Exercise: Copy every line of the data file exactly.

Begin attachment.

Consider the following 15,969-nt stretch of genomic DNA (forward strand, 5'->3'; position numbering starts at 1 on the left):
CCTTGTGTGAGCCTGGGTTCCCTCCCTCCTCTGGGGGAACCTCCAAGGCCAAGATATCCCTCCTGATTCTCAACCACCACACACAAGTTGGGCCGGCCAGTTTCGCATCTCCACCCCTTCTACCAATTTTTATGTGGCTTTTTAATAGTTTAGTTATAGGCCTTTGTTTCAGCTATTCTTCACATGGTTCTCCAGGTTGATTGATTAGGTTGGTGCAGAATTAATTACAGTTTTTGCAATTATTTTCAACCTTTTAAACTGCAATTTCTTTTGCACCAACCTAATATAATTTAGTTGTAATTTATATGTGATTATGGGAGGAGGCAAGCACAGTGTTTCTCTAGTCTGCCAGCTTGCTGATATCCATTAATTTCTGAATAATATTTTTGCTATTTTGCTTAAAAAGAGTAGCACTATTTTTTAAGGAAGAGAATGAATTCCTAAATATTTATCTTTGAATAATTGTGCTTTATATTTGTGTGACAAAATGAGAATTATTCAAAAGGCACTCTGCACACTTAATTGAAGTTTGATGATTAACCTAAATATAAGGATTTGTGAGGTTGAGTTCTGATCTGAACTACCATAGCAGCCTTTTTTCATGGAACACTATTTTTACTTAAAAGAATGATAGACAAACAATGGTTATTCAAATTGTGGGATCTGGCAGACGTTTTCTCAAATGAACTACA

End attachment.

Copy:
Consider the following 15,969-nt stretch of genomic DNA (forward strand, 5'->3'; position numbering starts at 1 on the left):
CCTTGTGTGAGCCTGGGTTCCCTCCCTCCTCTGGGGGAACCTCCAAGGCCAAGATATCCCTCCTGATTCTCAACCACCACACACAAGTTGGGCCGGCCAGTTTCGCATCTCCACCCCTTCTACCAATTTTTATGTGGCTTTTTAATAGTTTAGTTATAGGCCTTTGTTTCAGCTATTCTTCACATGGTTCTCCAGGTTGATTGATTAGGTTGGTGCAGAATTAATTACAGTTTTTGCAATTATTTTCAACCTTTTAAACTGCAATTTCTTTTGCACCAACCTAATATAATTTAGTTGTAATTTATATGTGATTATGGGAGGAGGCAAGCACAGTGTTTCTCTAGTCTGCCAGCTTGCTGATATCCATTAATTTCTGAATAATATTTTTGCTATTTTGCTTAAAAAGAGTAGCACTATTTTTTAAGGAAGAGAATGAATTCCTAAATATTTATCTTTGAATAATTGTGCTTTATATTTGTGTGACAAAATGAGAATTATTCAAAAGGCACTCTGCACACTTAATTGAAGTTTGATGATTAACCTAAATATAAGGATTTGTGAGGTTGAGTTCTGATCTGAACTACCATAGCAGCCTTTTTTCATGGAACACTATTTTTACTTAAAAGAATGATAGACAAACAATGGTTATTCAAATTGTGGGATCTGGCAGACGTTTTCTCAAATGAACTACA